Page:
I don’t have kids, so it may be that I can choose how to spend more of my time, but I have discovered that an extra-long shower or a bath (yes, in the morning) can ease me into a day after a mostly sleepless night (and no, sadly those aren’t just for parents). Being gentle to myself first thing in the day makes the whole day go better. Actually, that’s true even without sleep deprivation.

  11. Nicol says:

    The children do grow and you will even have 10 hours of sleep a night in your future! If that you what you want which I love. I had one of “those” days and I DID go to Kohl’s!! Great bargains 30% plus additional 30% with coupon. Short happiness but good for the moment!

  12. Paula says:

    4. Avoid stressful situations when possible.

    That’s the one I need to remember! lol I’m moody anyway, so when I’m sleep deprived it is even worse. I also need to remember #3, because I tend to go for sugar. Thanks for the great advice. 🙂

  13. Monica says:

    I love your survival tips! All to often after having a rough day, or not getting enough sleep I still tell myself I failed for not doing better the next day. This is a nice reminder that everyone needs to get a break sometimes, and I shouldn’t expect so much from myself!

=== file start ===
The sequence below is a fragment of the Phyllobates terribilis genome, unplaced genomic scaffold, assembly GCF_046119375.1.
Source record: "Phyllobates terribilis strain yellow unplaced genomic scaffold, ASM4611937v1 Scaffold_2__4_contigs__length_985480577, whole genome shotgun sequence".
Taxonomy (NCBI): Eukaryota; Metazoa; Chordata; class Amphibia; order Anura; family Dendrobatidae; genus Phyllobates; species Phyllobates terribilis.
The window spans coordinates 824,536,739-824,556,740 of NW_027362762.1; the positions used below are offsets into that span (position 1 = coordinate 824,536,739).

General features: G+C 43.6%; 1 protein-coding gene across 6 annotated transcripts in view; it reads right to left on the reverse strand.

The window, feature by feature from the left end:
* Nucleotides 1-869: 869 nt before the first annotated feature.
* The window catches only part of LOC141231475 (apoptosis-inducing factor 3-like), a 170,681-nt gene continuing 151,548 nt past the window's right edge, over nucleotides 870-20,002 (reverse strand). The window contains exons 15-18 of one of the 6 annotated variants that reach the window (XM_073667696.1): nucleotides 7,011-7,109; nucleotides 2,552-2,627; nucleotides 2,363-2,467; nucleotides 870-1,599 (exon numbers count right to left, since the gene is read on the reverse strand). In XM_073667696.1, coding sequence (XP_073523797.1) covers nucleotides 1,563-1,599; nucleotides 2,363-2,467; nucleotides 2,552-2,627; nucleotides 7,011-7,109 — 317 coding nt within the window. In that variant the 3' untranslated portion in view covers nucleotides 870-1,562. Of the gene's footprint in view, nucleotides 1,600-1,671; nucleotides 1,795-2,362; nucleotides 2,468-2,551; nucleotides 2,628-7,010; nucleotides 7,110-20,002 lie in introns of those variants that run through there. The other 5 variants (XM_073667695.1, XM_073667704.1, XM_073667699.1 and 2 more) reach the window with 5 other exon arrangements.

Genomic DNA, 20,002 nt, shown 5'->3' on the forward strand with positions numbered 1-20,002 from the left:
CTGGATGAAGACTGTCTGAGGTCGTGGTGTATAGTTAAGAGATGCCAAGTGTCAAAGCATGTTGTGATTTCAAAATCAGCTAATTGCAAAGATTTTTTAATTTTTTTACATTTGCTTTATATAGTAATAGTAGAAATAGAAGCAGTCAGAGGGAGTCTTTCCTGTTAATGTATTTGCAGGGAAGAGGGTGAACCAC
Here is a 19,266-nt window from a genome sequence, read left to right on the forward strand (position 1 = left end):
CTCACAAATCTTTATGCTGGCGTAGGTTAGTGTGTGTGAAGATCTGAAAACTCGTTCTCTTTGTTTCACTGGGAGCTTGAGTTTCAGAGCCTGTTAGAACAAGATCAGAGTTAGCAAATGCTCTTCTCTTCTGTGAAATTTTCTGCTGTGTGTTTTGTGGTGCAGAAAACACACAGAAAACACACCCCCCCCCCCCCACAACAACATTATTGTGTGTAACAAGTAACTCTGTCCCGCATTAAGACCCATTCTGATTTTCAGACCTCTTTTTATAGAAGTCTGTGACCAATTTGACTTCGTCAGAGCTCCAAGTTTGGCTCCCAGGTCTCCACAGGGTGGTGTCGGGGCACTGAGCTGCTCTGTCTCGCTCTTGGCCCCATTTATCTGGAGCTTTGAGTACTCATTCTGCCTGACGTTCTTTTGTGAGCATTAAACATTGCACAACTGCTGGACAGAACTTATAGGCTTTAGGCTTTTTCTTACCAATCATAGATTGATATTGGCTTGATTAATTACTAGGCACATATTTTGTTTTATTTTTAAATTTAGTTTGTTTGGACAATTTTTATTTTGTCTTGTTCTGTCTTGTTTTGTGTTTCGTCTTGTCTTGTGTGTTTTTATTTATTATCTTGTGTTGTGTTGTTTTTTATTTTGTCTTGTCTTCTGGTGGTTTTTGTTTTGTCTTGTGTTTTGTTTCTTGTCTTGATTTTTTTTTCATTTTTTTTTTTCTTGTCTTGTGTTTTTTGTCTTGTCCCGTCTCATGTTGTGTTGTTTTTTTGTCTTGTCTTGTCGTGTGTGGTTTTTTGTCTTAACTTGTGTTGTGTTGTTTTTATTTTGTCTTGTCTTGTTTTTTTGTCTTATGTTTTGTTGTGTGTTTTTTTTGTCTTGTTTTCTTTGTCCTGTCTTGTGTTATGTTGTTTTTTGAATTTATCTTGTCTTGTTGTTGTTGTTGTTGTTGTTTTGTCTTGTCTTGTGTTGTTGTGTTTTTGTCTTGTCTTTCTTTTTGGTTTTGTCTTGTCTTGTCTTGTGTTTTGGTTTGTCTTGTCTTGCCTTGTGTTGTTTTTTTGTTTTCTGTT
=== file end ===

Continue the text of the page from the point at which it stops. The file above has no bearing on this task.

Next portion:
14. Becky says:

    Great tips! These even come in handy when you are at your wits end with pre-teens like I am today. It’s a good reminder to go easy on myself (and them!)

  15. Shelli says:

    I struggle so much on days that I don’t get enough sleep! I try and make sure I still read my Bible for at least a few minutes – I need all the spiritual help on those days.

    Like Paula said – I head for the sugar on those days too. I need to stop that!

  16. Wendy says:

    I love how you share your posts from previous years–as a new reader, it give me a chance to see some of your other wonderful ideas and thoughts.

    I’m a middle school reading teacher and a mom. I believe in coffee on all days! Sometimes when I’m really struggling, I will teach from a comfy chair in the back of the room. I tell my students I’m not feeling well, and they need to come to me instead of me circulating like usual, and that they should be gentle with me. The combination of me actively asking for their support and the novelty of me dong something “crazy” usually gets their cooperation, and we have a peaceful day.

  17. Heather L says:

    I tell myself to stick to the simple “two step” dance: dinner, dishes, laundry. A walk and a shower with give me an hour or two of renewed energy, then I just go for sensory pleasures: nice smells, cozy socks, and coffee. Anything to make myself feel better!